For the chariot-race he offered as first prize a woman skilled in women's work, and a tripod of two-and-twenty measures with handles to it. The second prize was a mare..The third was a cauldron of four measures, brand-new and still white. The fourth, two ingots of gold, and the fifth a breand-new basin with handles...[on how to win the chariot-race] "And the tricks of the trade make driver beat driver. One man leaves everything to horses and car, wheels wide to this side or that side carelessly, the horses go roaming over the course, he does not hold them in hand; but he that knows his tricks may have inferior horses to drive  yet he keeps his eye always on the post, wheels close in, does not forget how much to stretch the horses at first by the handling of the reins, but keeps them well in hand and watches the man in front.
"Now I will tell you the mark 
 you can't miss it. There's a dry stump at the turn of the road standing about a fathom above the soil, oak or fir, which does not rot in the rain. Two white stones are set against it, one on each side, and the land round this is smooth for horses. It may be the mark of some man dead long ago, or set up for a post in former days, and now Achillês has fixed it for the turning-point of his race. (6)...[a description of one of the chariots] and the car with its gold and tin plates gleaming rolled behind: the tires left hardly a trace in the light dust, so quickly they flew.
...Next he displayed the prizes for boxing. a hard battle that is! And the prize was a much-enduring mule, a six-year-old yet unbroken, the hardest age to break. The prize for the loser was a two handled goblet...Euryalos rose alone, a splendid fellow..Tydeidês got him ready. He put on his belt, gave him the gloves of good oxhide straps, cheered him up, and wished him luck.
...Without delay Peleidês displayed the third set of prizes, for the wrestling 
 and a hard bout that is! He showed the prizes all round. For the winner, a large tripod to stand on the fire, which the spectators valued at twelve oxen. For the loser, he brought out a woman well skilled in women's work, valued at four oxen...
Achillês now brought out prizes for the footrace. There was a silver mixing-bowl finely wrought, holding six measures. It was the most beautiful bowl in the world, for it was the work of Sidonian artists, and Phoenician merchants had brought it over the sea to the harbour of Lemnos and given it to Thoas as a gift; his grandson Euneos Isasonidês gave it to Patroclos as the price of Lycaon. This bowl Achillês offered as first prize, for the second a great fat ox, and for the last a half-nugget of gold.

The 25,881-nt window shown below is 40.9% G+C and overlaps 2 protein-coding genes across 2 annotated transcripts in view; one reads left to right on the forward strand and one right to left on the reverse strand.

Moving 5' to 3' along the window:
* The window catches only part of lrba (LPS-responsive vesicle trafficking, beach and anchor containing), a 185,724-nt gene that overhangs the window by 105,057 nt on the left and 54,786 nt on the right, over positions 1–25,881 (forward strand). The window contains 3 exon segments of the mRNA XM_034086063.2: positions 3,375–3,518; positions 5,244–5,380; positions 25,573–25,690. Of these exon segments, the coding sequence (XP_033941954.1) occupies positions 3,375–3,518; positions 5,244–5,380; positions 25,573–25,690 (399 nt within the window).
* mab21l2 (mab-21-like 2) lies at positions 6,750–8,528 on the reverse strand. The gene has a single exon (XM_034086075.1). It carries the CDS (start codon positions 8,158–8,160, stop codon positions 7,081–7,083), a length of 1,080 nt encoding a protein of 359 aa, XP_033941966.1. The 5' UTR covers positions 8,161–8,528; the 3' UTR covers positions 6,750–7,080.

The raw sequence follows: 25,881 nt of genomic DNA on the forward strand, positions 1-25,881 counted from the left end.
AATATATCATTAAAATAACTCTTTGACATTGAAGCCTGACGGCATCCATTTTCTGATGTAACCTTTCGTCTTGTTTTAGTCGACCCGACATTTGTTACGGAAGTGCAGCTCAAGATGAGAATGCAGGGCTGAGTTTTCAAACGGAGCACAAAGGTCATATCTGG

...Now Achillês brought out the armor of Sarpedon which Patroclos had taken in the field 
 the long spear and the shield and helmet, and said:
"We invite the two best men to contend for these. Let them arm themselves and take their blades, and try one another before us. Whichever shall first pierce through the armor to what is within and touch the flesh and draw blood, to him I will give this fine Thracian sword silver-bossed which I took from Asteropaios, but the armor both shall hold together; and we will make a good feast to entertain them."
...Again Achillês brought out a lump of roughcast iron which that mighty man Eëtion used to hurl. When he killed Eëtion, he brought it away with the rest of the spoils. He rose now and said:
"Rise you who wish to contend for this prize. Any man will have enough here to use for five revolving years, even if his fat fields are far away. No shepherd or plowman will need to visit the city for iron, there will be plenty at home." ...and Epeios took up the weight, circled it round his head and put it, and the people roared with laughter. Next to put the weight was Leonteus, that veritable sprig of Arês; third Telamonian Aias lifted it and hurled it. The cast from that strong man went beyond the others. But when Polypoitês raised the lump, he threw it as far beyond all the others as a herdsman sends his cudgel flying over the herds of cattle. 
..Next for the archers Achillês brought forward blue steel  ten axes and ten half-axes...Again Peleidês brought out a long spear, and a brand-new cauldron ornamented with flowers, worth one ox..

By the time of Herodotus (~484-420 B.C.), of Halicarnassus, Asia Minor (now Bodrum, Turkey), the citadel of Troy was "insignificant." Click here to read his view, as a historian of his time under Persian dominion at Halicarnassus. Here you can read his view of the history of Lydia. In Book II (link below) Herodotus points out that the Pelasgians who occupied Greece before the Greeks had not assigned names to their gods. Homer and Hesiod, who lived 400 years before his time: "For Homer and Hesiod were the first to compose Theogonies, and give the gods their epithets, to allot them their several offices and occupations, and describe their forms; and they lived but four hundred years before my time, as I believe."

Egyptian Sacrifices, according to Herodotus (from